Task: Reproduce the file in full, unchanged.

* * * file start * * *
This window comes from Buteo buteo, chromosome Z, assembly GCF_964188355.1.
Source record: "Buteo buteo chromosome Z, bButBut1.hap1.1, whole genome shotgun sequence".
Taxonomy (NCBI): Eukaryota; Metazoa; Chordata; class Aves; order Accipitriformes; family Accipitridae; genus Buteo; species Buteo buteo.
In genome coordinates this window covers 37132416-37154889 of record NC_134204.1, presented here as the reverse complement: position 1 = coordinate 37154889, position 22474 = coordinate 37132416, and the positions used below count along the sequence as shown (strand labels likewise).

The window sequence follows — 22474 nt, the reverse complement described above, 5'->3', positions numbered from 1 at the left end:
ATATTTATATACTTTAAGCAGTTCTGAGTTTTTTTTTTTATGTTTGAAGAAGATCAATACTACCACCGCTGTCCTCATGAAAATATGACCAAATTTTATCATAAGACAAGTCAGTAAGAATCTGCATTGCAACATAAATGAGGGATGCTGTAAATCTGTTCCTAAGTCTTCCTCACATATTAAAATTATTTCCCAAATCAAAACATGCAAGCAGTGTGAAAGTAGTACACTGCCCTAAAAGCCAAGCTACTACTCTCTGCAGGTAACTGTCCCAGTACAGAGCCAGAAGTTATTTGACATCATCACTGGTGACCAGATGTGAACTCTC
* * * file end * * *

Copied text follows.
This window comes from Buteo buteo, chromosome Z, assembly GCF_964188355.1.
Source record: "Buteo buteo chromosome Z, bButBut1.hap1.1, whole genome shotgun sequence".
Taxonomy (NCBI): Eukaryota; Metazoa; Chordata; class Aves; order Accipitriformes; family Accipitridae; genus Buteo; species Buteo buteo.
In genome coordinates this window covers 37132416-37154889 of record NC_134204.1, presented here as the reverse complement: position 1 = coordinate 37154889, position 22474 = coordinate 37132416, and the positions used below count along the sequence as shown (strand labels likewise).

The window sequence follows — 22474 nt, the reverse complement described above, 5'->3', positions numbered from 1 at the left end:
ATATTTATATACTTTAAGCAGTTCTGAGTTTTTTTTTTTATGTTTGAAGAAGATCAATACTACCACCGCTGTCCTCATGAAAATATGACCAAATTTTATCATAAGACAAGTCAGTAAGAATCTGCATTGCAACATAAATGAGGGATGCTGTAAATCTGTTCCTAAGTCTTCCTCACATATTAAAATTATTTCCCAAATCAAAACATGCAAGCAGTGTGAAAGTAGTACACTGCCCTAAAAGCCAAGCTACTACTCTCTGCAGGTAACTGTCCCAGTACAGAGCCAGAAGTTATTTGACATCATCACTGGTGACCAGATGTGAACTCTC